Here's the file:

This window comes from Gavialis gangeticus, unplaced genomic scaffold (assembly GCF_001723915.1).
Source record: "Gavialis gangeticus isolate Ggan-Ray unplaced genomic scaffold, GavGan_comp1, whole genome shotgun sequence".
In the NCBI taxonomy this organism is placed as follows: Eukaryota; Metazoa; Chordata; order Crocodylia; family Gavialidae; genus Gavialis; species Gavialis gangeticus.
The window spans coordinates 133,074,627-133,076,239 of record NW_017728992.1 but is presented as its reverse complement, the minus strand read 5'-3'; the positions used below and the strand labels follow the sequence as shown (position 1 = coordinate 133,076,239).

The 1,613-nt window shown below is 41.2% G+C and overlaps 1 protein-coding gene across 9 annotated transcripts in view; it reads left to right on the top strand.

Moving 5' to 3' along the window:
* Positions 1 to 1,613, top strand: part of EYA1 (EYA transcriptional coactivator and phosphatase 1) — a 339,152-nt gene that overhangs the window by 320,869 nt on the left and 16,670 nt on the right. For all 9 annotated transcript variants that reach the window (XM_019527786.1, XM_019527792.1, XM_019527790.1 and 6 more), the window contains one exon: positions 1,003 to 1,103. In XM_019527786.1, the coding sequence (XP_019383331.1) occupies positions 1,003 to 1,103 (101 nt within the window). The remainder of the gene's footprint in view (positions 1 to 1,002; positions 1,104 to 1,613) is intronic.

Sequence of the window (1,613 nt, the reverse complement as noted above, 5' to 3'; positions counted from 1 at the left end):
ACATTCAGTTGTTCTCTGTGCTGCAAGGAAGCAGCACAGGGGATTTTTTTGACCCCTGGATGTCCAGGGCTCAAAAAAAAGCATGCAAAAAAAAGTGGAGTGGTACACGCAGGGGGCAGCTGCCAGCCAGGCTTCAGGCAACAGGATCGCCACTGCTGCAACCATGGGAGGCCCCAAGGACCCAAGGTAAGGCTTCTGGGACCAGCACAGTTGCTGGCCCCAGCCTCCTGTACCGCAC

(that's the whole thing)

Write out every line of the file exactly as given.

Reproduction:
This window comes from Gavialis gangeticus, unplaced genomic scaffold (assembly GCF_001723915.1).
Source record: "Gavialis gangeticus isolate Ggan-Ray unplaced genomic scaffold, GavGan_comp1, whole genome shotgun sequence".
In the NCBI taxonomy this organism is placed as follows: Eukaryota; Metazoa; Chordata; order Crocodylia; family Gavialidae; genus Gavialis; species Gavialis gangeticus.
The window spans coordinates 133,074,627-133,076,239 of record NW_017728992.1 but is presented as its reverse complement, the minus strand read 5'-3'; the positions used below and the strand labels follow the sequence as shown (position 1 = coordinate 133,076,239).

The 1,613-nt window shown below is 41.2% G+C and overlaps 1 protein-coding gene across 9 annotated transcripts in view; it reads left to right on the top strand.

Moving 5' to 3' along the window:
* Positions 1 to 1,613, top strand: part of EYA1 (EYA transcriptional coactivator and phosphatase 1) — a 339,152-nt gene that overhangs the window by 320,869 nt on the left and 16,670 nt on the right. For all 9 annotated transcript variants that reach the window (XM_019527786.1, XM_019527792.1, XM_019527790.1 and 6 more), the window contains one exon: positions 1,003 to 1,103. In XM_019527786.1, the coding sequence (XP_019383331.1) occupies positions 1,003 to 1,103 (101 nt within the window). The remainder of the gene's footprint in view (positions 1 to 1,002; positions 1,104 to 1,613) is intronic.

Sequence of the window (1,613 nt, the reverse complement as noted above, 5' to 3'; positions counted from 1 at the left end):
ACATTCAGTTGTTCTCTGTGCTGCAAGGAAGCAGCACAGGGGATTTTTTTGACCCCTGGATGTCCAGGGCTCAAAAAAAAGCATGCAAAAAAAAGTGGAGTGGTACACGCAGGGGGCAGCTGCCAGCCAGGCTTCAGGCAACAGGATCGCCACTGCTGCAACCATGGGAGGCCCCAAGGACCCAAGGTAAGGCTTCTGGGACCAGCACAGTTGCTGGCCCCAGCCTCCTGTACCGCAC